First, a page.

Defending The Practice Of Religion In Public Schools

1339 words - 5 pages

In her article “Beyond the Wall of Separation: Church-State in Public Schools”, Martha McCarthy, a Chancellor Professor and chair of Educational Leadership and Policy Studies at Indiana University, Bloomington, Indiana, makes it clear that her aim is to inform educators of the legal history and constitutional precedents of the Establishment clause and Free speech Clause of the First Amendment with an attached understanding of how educators should implement these findings. She summarizes and analyzes key Supreme Court rulings over the course of the 20th century as they pertain to religious expression in public schools. She clarifies the usage of both the Establishment Clause and the Free Speech Clause, including recent changes in trends that have been noted in the Supreme Court during the last decade. From the late 1940’s to the 1990’s most Supreme court rulings focused on the Establishment Clause to the increasing exclusion of the Free Speech Clause such that students were increasingly limited in the ways they were allowed to express themselves in school even in a private manner. In recent years, however, it has been noted that forcing students to suppress their religious expression is itself a religious statement and one that denies the role of religion in people’s lives. McCarthy notes that the public schools must take a neutral stand in relation to religion such that they do not defend or deny its role in people’s lives, either directly or indirectly.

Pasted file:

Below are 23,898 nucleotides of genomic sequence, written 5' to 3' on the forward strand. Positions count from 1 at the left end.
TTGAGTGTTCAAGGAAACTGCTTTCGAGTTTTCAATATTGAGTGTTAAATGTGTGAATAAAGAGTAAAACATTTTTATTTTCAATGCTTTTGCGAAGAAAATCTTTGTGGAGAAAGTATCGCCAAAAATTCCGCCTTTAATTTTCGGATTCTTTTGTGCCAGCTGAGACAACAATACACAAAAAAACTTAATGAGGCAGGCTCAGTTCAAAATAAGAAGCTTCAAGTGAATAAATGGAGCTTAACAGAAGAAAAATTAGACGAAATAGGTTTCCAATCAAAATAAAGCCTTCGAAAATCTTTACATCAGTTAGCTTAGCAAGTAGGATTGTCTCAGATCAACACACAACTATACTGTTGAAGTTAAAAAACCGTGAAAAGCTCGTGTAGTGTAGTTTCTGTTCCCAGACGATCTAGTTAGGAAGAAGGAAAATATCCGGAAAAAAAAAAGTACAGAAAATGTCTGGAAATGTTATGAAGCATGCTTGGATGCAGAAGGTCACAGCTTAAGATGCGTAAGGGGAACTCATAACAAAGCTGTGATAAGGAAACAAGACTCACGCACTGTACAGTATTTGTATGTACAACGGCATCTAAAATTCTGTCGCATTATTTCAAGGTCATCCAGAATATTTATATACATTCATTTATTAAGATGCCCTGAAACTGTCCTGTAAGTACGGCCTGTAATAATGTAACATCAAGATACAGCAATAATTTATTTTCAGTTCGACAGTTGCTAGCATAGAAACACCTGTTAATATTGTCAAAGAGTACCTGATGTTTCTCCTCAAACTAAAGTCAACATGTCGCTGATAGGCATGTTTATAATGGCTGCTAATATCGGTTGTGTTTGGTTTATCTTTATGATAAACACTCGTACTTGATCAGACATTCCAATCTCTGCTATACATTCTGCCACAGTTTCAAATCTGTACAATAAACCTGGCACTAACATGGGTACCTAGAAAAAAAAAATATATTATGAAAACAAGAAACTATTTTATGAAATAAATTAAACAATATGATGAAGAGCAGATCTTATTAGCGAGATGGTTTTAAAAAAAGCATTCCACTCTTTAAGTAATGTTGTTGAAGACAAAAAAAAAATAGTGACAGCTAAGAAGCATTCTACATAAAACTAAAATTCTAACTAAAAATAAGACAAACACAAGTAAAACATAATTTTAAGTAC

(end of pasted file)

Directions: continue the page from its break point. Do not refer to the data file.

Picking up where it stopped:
McCarthy’s claim is that educators are responsible for ensuring that religious indoctrination sponsored by public servants such as teachers and schools does not occur but at the same time that no teacher or school unduly interferes with student’s rights to practice their faiths. McCarthy thus makes two subclaims, one for the separation of church and state at an institutional level and the other for the rights of the individual to practice their faith as they choose.
To this end, McCarthy first shows how the Establishment Clause has been used to defend the separation of church and state in the schools though the provision that schools and teachers cannot sponsor religious activities in the schools. Such sponsorship represents a misuse of educational authority to guide students into a particular religious tradition through the condoning of it in the schools. As McCarthy describes, “The legal precedents of cases passed by the Supreme Court that support this claim, beginning with her recitation of the 1947 case in which the Supreme Court first used the Establishment Clause to decide that public schools should not and could not constitutionally extend public monetary aid to religious schools (715). Furthermore, McCarthy points out that the second and third most significant rulings came in the early 1960’s when the Supreme Court ruled that schools could not constitutionally sponsor daily prayer or Bible reading in the schools (McCarthy 716). The second claim that McCarthy clarifies is that the...

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